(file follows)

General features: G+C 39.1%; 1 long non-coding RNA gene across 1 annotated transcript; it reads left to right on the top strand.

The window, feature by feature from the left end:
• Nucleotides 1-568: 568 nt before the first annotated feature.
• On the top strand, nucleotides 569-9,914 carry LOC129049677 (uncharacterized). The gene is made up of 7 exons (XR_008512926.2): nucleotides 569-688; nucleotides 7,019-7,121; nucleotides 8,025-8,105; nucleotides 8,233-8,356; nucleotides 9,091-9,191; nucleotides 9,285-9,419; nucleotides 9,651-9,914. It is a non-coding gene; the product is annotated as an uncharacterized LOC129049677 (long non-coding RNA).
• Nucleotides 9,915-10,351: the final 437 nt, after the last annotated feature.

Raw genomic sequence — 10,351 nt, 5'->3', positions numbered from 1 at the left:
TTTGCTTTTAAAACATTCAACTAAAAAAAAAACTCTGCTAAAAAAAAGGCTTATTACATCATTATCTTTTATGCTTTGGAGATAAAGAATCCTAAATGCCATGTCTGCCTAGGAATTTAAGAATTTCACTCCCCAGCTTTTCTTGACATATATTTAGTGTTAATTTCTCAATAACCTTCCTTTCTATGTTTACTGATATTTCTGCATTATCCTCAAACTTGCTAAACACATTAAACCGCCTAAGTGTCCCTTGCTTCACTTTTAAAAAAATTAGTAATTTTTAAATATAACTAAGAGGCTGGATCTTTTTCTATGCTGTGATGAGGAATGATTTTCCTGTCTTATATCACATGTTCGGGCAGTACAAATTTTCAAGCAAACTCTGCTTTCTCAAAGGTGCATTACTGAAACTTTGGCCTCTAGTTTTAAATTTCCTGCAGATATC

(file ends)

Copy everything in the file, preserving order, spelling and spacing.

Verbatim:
General features: G+C 39.1%; 1 long non-coding RNA gene across 1 annotated transcript; it reads left to right on the top strand.

The window, feature by feature from the left end:
• Nucleotides 1-568: 568 nt before the first annotated feature.
• On the top strand, nucleotides 569-9,914 carry LOC129049677 (uncharacterized). The gene is made up of 7 exons (XR_008512926.2): nucleotides 569-688; nucleotides 7,019-7,121; nucleotides 8,025-8,105; nucleotides 8,233-8,356; nucleotides 9,091-9,191; nucleotides 9,285-9,419; nucleotides 9,651-9,914. It is a non-coding gene; the product is annotated as an uncharacterized LOC129049677 (long non-coding RNA).
• Nucleotides 9,915-10,351: the final 437 nt, after the last annotated feature.

Raw genomic sequence — 10,351 nt, 5'->3', positions numbered from 1 at the left:
TTTGCTTTTAAAACATTCAACTAAAAAAAAAACTCTGCTAAAAAAAAGGCTTATTACATCATTATCTTTTATGCTTTGGAGATAAAGAATCCTAAATGCCATGTCTGCCTAGGAATTTAAGAATTTCACTCCCCAGCTTTTCTTGACATATATTTAGTGTTAATTTCTCAATAACCTTCCTTTCTATGTTTACTGATATTTCTGCATTATCCTCAAACTTGCTAAACACATTAAACCGCCTAAGTGTCCCTTGCTTCACTTTTAAAAAAATTAGTAATTTTTAAATATAACTAAGAGGCTGGATCTTTTTCTATGCTGTGATGAGGAATGATTTTCCTGTCTTATATCACATGTTCGGGCAGTACAAATTTTCAAGCAAACTCTGCTTTCTCAAAGGTGCATTACTGAAACTTTGGCCTCTAGTTTTAAATTTCCTGCAGATATC